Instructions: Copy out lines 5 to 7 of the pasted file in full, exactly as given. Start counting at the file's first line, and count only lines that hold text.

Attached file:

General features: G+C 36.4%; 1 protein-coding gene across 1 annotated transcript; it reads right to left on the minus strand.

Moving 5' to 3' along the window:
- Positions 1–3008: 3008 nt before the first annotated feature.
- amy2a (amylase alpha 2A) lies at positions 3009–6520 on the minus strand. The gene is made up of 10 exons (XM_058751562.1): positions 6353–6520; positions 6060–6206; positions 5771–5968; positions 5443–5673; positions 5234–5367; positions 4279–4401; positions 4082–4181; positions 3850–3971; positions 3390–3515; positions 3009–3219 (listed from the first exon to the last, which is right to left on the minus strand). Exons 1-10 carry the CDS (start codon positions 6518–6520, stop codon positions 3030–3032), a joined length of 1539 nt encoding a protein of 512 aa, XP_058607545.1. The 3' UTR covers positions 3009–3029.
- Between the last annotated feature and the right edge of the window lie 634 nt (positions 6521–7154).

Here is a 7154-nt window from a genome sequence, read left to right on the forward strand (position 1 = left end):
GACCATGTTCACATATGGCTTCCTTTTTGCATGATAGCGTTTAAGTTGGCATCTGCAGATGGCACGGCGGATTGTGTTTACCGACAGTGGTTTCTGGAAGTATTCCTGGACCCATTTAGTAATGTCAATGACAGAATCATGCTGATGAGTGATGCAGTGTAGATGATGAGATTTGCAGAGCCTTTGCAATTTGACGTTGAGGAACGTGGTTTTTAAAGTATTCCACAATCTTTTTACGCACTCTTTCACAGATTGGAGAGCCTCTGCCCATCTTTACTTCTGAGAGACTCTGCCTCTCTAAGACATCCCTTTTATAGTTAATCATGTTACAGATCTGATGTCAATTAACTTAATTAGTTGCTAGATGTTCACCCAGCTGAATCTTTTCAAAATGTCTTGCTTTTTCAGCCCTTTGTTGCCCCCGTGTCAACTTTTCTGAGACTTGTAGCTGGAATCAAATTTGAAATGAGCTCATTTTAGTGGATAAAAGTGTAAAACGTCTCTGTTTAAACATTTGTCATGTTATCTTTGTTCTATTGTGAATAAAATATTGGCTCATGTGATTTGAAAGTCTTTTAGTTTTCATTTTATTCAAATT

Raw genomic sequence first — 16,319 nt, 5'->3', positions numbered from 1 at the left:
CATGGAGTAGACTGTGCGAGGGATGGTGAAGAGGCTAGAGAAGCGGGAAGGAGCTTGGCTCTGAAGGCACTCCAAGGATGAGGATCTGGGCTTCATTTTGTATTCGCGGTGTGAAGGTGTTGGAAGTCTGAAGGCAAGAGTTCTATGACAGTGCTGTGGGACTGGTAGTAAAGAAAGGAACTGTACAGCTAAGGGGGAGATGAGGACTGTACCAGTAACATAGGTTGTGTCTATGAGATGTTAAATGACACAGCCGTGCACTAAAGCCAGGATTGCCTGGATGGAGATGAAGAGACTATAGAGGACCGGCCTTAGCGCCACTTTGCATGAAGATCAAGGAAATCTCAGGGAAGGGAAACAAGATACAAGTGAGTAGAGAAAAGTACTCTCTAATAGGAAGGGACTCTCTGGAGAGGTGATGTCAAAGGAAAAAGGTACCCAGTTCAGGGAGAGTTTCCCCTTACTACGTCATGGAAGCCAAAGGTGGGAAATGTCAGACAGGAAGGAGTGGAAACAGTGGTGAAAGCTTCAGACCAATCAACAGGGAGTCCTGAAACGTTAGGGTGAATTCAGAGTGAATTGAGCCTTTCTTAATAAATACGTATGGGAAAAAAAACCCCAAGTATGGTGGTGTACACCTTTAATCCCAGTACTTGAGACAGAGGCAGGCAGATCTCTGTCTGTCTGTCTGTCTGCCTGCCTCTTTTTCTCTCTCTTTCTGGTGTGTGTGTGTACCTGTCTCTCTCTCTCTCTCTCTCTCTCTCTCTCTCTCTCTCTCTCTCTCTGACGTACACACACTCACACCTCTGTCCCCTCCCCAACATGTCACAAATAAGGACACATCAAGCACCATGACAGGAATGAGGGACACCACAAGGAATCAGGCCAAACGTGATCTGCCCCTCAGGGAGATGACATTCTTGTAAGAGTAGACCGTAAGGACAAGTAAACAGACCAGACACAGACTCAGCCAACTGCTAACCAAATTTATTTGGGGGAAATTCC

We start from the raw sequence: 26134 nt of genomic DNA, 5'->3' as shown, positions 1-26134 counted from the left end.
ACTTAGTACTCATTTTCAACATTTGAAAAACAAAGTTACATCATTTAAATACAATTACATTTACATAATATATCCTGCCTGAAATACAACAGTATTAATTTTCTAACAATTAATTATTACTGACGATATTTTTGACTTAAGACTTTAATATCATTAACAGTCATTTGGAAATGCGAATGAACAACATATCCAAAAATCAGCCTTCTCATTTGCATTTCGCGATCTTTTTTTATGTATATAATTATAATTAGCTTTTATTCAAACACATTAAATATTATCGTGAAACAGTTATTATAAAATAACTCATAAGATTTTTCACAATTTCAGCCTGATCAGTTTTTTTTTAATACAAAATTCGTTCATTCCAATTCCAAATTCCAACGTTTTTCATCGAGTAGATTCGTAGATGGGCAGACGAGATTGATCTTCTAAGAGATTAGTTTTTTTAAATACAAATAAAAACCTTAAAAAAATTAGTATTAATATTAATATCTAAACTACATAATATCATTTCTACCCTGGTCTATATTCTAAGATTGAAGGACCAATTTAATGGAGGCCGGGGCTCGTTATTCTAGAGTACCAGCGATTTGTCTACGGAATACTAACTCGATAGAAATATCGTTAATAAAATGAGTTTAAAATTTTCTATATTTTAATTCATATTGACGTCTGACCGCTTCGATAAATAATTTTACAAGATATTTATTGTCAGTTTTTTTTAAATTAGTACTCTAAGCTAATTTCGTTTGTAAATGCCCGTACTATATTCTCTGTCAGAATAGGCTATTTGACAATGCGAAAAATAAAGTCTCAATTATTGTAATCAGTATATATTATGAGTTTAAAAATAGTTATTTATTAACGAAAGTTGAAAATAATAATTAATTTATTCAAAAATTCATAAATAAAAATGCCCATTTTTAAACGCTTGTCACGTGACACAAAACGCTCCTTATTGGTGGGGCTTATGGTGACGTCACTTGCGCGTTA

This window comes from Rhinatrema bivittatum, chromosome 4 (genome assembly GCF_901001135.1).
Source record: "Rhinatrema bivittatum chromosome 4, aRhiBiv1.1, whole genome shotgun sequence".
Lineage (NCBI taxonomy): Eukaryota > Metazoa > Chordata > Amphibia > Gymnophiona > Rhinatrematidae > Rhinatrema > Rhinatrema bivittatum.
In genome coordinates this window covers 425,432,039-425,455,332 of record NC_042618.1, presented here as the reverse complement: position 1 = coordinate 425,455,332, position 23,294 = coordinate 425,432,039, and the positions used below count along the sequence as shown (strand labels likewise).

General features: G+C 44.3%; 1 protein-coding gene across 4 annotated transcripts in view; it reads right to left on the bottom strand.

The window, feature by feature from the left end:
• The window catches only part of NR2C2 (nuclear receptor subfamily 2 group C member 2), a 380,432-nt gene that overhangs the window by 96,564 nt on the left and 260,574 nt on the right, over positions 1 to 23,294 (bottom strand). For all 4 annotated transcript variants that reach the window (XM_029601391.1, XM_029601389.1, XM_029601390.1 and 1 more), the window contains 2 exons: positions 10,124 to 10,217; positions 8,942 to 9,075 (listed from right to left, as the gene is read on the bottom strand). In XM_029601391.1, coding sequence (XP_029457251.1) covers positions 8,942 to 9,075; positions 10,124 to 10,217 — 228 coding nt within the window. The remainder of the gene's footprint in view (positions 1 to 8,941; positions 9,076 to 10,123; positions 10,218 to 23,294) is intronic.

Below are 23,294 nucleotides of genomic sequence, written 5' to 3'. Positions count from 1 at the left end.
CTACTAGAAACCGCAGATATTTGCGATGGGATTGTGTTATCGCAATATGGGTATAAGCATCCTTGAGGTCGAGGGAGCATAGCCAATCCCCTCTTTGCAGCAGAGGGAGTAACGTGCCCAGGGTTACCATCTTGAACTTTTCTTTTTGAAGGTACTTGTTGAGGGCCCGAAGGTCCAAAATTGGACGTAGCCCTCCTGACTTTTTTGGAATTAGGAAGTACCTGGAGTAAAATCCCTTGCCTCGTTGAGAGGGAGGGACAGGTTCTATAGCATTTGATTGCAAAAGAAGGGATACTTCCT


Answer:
- Between the last annotated feature and the right edge of the window lie 634 nt (positions 6521–7154).

Here is a 7154-nt window from a genome sequence, read left to right on the forward strand (position 1 = left end):
GACCATGTTCACATATGGCTTCCTTTTTGCATGATAGCGTTTAAGTTGGCATCTGCAGATGGCACGGCGGATTGTGTTTACCGACAGTGGTTTCTGGAAGTATTCCTGGACCCATTTAGTAATGTCAATGACAGAATCATGCTGATGAGTGATGCAGTGTAGATGATGAGATTTGCAGAGCCTTTGCAATTTGACGTTGAGGAACGTGGTTTTTAAAGTATTCCACAATCTTTTTACGCACTCTTTCACAGATTGGAGAGCCTCTGCCCATCTTTACTTCTGAGAGACTCTGCCTCTCTAAGACATCCCTTTTATAGTTAATCATGTTACAGATCTGATGTCAATTAACTTAATTAGTTGCTAGATGTTCACCCAGCTGAATCTTTTCAAAATGTCTTGCTTTTTCAGCCCTTTGTTGCCCCCGTGTCAACTTTTCTGAGACTTGTAGCTGGAATCAAATTTGAAATGAGCTCATTTTAGTGGATAAAAGTGTAAAACGTCTCTGTTTAAACATTTGTCATGTTATCTTTGTTCTATTGTGAATAAAATATTGGCTCATGTGATTTGAAAGTCTTTTAGTTTTCATTTTATTCAAATT